Given all the talk about who does or doesn’t pay federal income taxes and what this means for tax policy, here are a few basic facts.
The vast majority (83 percent) of households who owe no federal income taxes are either working households that pay payroll taxes (61 percent) or elderly (22 percent).
To make those people pay federal income taxes, you’d have to take steps that would make the tax code less fair and sensible. For example, it would require steps like cutting the Earned Income Tax Credit (EITC) or the Child Tax Credit, which would reduce work incentives and increase child poverty and welfare use; lowering the standard deduction or personal exemption, which could tax many low-income working families into (or deeper into) poverty; or taxing limited-income elderly people on their Social Security benefits.
The remaining 17 percent of those who don’t pay federal income taxes are mostly those who are not working due to illness or disability, or are in school.
Analyzing data from the Census Bureau’s Current Population Survey and estimates from the Urban-Brookings Tax Policy Center, we found that this group includes about 5 million households in which the head of household has an illness or disability and about 2 million households in which the head of household is in school.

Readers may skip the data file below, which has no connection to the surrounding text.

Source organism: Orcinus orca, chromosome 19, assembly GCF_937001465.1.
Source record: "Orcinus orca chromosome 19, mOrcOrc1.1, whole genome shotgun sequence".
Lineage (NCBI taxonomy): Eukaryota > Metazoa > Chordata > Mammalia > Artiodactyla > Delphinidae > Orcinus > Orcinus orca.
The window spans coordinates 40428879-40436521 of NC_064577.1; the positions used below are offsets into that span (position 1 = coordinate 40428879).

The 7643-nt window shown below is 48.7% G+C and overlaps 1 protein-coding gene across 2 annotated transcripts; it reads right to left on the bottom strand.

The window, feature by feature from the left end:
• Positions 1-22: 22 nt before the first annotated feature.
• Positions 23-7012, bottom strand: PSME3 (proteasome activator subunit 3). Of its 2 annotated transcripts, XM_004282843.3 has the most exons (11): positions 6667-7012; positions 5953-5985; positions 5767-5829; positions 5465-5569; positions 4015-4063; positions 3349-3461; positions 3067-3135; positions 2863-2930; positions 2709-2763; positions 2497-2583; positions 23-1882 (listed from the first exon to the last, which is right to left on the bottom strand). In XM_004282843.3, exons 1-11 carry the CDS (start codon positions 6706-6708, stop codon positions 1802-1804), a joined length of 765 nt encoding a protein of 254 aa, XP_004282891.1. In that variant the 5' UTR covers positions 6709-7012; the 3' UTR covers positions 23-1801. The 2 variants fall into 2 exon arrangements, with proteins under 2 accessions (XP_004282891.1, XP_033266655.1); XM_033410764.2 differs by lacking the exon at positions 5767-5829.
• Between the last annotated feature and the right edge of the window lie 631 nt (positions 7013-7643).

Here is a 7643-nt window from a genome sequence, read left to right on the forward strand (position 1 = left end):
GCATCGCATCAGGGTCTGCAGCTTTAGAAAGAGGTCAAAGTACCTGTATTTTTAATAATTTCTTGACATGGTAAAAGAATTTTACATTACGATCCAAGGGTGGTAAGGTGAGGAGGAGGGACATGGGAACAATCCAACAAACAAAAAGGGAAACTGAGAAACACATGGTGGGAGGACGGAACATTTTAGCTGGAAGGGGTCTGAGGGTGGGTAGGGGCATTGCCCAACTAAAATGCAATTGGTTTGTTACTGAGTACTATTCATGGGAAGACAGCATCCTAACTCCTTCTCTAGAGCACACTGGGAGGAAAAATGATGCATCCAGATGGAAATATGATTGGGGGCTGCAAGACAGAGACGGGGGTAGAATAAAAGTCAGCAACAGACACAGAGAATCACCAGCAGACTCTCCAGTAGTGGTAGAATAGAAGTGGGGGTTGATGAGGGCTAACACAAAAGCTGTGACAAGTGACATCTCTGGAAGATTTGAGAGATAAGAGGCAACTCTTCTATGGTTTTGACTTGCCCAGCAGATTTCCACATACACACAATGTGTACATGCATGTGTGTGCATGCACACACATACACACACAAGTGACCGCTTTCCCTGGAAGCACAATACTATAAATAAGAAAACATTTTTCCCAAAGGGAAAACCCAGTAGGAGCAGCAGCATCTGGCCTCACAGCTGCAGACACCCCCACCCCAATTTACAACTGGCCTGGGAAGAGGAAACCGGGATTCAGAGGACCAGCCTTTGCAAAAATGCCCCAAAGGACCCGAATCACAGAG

These two groups make up 7 percent and 3 percent of all households that didn’t pay federal income tax in 2011, respectively. The remaining households include early retirees and those who can’t find work, which has been an especially difficult challenge since the onset of the Great Recession. (For household heads who fall into more than one category, we assigned them to a single category in the order in which we’ve listed them in this post. This means, for example, that a student working part-time would be included in the 61 percent of households that pay payroll taxes.)